from psycopg2.extensions import (
known_types = set()

SELECT_OIDS = 'SELECT %s::regtype::oid AS "oid", %s::regtype::oid AS "array_oid"'

class register_enum(object):
    def __init__(self, db_type, managed=True):
        self.db_type = db_type
        self.array_type = '{}[]'.format(db_type)
        self.managed = managed

    def __call__(self, cls):
        # Tell psycopg2 how to turn values of this class into db-ready values.
        register_adapter(cls, lambda value: QuotedString(value.value))

        # Store a reference to this instance's "register" method, which allows
        # us to do the magic to turn database values into this enum type.

        self.values = [
            for member in cls.__members__.values()

        # We need to keep a reference to the new class around, so we can use it later.
        self.cls = cls

        return cls

    def register(self, connection):
        with connection.cursor() as cursor:
                cursor.execute(SELECT_OIDS, [self.db_type, self.array_type])
                oid, array_oid = cursor.fetchone()
            except ProgrammingError:
                if self.managed:
                    cursor.execute(self.create_enum(connection), self.values)

        custom_type = new_type(
            lambda data, cursor: data and self.cls(data) or None
        custom_array = new_array_type(
        register_type(custom_type, cursor.connection)
        register_type(custom_array, cursor.connection)

    def create_enum(self, connection):
        qn = connection.ops.quote_name
        return CREATE_TYPE.format(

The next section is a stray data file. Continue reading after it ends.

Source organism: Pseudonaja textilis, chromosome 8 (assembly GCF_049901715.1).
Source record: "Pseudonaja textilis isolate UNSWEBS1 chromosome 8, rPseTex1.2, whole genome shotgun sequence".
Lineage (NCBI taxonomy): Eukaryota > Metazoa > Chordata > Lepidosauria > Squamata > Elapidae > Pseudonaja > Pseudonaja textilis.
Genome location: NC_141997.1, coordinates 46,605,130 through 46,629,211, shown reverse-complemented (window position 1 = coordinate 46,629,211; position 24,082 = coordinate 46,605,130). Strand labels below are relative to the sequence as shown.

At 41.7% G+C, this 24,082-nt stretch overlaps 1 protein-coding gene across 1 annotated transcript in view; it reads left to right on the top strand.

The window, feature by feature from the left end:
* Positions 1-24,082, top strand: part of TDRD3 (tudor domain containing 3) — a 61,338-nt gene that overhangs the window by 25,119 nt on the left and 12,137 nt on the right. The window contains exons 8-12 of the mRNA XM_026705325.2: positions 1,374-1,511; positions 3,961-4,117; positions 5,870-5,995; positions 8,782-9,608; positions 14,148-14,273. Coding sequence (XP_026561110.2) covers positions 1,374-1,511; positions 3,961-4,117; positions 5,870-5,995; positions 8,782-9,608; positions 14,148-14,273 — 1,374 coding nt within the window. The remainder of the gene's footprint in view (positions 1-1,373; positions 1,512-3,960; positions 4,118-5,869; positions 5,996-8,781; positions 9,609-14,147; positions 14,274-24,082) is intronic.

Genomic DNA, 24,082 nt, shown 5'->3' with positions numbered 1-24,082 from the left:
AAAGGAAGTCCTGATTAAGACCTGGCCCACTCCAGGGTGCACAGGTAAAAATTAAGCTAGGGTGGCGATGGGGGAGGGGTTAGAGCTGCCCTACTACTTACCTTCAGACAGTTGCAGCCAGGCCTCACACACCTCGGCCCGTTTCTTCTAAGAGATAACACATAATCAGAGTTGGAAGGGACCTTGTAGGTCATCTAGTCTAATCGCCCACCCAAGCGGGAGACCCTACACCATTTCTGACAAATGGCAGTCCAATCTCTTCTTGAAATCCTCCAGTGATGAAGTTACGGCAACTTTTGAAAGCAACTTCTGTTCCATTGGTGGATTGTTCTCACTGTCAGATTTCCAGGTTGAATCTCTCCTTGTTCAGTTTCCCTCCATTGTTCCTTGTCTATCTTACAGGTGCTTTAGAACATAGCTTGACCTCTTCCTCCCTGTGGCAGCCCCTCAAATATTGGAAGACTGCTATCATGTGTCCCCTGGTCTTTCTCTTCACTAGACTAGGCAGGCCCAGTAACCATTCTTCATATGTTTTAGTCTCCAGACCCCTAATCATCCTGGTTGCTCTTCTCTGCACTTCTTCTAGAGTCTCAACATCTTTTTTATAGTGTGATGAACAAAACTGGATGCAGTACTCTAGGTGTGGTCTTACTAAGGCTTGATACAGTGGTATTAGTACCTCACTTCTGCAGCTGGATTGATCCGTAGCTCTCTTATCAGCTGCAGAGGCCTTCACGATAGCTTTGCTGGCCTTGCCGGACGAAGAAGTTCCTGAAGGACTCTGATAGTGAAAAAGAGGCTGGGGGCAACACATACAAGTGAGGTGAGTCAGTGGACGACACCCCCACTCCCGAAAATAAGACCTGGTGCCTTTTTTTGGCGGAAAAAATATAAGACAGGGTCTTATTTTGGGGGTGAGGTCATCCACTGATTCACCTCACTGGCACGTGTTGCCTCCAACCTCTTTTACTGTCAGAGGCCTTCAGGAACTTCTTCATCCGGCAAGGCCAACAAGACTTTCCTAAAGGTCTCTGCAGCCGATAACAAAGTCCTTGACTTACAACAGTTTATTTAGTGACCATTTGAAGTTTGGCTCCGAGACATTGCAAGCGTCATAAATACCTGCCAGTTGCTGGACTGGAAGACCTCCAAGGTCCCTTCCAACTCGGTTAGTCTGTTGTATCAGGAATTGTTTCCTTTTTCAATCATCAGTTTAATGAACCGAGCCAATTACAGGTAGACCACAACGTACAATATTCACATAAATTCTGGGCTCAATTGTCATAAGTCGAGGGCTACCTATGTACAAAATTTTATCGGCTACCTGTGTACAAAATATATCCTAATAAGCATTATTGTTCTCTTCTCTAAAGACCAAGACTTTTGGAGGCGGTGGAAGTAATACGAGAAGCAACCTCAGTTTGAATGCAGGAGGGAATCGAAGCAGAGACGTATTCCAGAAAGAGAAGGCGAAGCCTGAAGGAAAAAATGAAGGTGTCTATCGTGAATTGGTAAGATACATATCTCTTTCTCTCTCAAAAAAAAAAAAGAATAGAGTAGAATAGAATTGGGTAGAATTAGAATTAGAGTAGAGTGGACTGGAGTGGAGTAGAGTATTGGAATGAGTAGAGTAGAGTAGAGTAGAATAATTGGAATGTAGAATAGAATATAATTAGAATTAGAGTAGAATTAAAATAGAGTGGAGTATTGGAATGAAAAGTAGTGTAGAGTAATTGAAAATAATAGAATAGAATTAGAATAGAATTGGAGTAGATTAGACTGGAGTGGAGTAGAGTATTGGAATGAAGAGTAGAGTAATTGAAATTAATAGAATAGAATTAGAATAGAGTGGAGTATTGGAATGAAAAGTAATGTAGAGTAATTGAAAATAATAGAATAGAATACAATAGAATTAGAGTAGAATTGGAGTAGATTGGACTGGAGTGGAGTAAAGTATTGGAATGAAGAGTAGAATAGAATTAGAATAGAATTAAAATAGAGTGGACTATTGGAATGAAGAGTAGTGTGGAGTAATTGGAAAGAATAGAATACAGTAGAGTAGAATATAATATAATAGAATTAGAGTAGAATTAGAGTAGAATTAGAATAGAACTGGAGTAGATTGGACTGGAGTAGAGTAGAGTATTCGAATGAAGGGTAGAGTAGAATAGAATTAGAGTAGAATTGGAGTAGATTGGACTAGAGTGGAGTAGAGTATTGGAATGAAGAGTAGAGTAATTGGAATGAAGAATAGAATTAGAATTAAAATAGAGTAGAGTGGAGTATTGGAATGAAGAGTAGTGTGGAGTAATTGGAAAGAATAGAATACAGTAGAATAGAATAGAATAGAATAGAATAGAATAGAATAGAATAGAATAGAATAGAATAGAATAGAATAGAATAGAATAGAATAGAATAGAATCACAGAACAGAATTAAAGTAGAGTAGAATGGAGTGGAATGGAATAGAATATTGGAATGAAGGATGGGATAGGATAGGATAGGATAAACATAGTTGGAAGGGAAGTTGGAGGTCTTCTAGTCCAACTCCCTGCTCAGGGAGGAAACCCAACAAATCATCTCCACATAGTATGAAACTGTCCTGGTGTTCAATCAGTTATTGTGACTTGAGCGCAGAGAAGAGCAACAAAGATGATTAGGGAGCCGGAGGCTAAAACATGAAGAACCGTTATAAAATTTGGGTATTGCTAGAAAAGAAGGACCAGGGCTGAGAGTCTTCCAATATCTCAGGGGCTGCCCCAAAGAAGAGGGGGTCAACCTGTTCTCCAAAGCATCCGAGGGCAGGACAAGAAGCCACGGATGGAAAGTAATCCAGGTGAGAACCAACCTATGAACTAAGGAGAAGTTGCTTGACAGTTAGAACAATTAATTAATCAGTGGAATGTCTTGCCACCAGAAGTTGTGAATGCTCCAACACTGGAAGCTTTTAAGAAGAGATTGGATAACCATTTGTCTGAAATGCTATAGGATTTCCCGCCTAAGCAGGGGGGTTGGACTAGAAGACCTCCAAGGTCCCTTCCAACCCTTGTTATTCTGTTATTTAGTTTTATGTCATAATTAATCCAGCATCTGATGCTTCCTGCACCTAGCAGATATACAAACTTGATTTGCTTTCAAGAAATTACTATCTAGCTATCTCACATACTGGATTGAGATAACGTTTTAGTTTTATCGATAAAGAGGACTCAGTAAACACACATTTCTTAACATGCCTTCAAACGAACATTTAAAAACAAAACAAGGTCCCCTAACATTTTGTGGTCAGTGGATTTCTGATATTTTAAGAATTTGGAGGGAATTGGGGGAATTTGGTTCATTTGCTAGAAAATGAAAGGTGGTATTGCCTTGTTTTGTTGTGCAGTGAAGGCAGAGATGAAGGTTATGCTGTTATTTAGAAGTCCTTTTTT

', '.join(['%s' for value in self.values])

I’ve extracted out the create_enum method, because it’s then possible to use this in a migration (but I’m not totally happy with the code that generates this migration operation just yet). I also have other code that dynamically creates classes for a ModelField and FormField as attributes on the Enum subclass, but that complicates it a bunch.

Fallback values in Django

It’s not uncommon to have some type of cascading of values in a system. For instance, in our software, we allow a Brand to have some default settings, and then a Location may override some or all of these settings, or just fallback to the brand settings. I’m going to have a look at how this type of thing can be implemented using Django, and a way that this can be handled seamlessly.

We’ll start with our models:

class Brand(models.Model):
    brand_id = models.AutoField(primary_key=True)
    name = models.TextField()

class Location(models.Model):
    location_id = models.AutoField(primary_key=True)
    brand_id = models.ForeignKey(Brand, related_name='locations')
    name = models.TextField()

  (1, _('Monday')),
  (2, _('Tuesday')),
  (3, _('Wednesday')),
  (4, _('Thursday')),
  (5, _('Friday')),
  (6, _('Saturday')),
  (7, _('Sunday')),

class BrandSettings(models.Model):
    brand = models.OneToOneField(Brand, primary_key=True, related_name='settings')
    opening_time = models.TimeField()
    closing_time = models.TimeField()
    start_day = models.IntegerField(choices=WEEKDAYS)

class LocationSettings(models.Model):
    location = models.OneToOneField(Location, primary_key=True, related_name='_raw_settings')
    opening_time = models.TimeField(null=True, blank=True)
    closing_time = models.TimeField(null=True, blank=True)
    start_day = models.IntegerField(choices=WEEKDAYS, null=True, blank=True)

We can’t use an abstract base model here, because the LocationSettings values are all optional, but the BrandSettings are not. We might have a look later at a way we can have a base model and inherit-and-change-null on the fields. In the place where we have used this, the relationship between Location and Brand is optional, which complicates things even further.

In practice, we’d have a bunch more settings, but this will make it much easier for us to follow what is going on.

To use these, we want to use a value from the LocationSettings object if it is set, else fall-back to the BrandSettings value for that column.

    opening_time=Coalesce('settings__opening_time', 'brand__settings__opening_time'),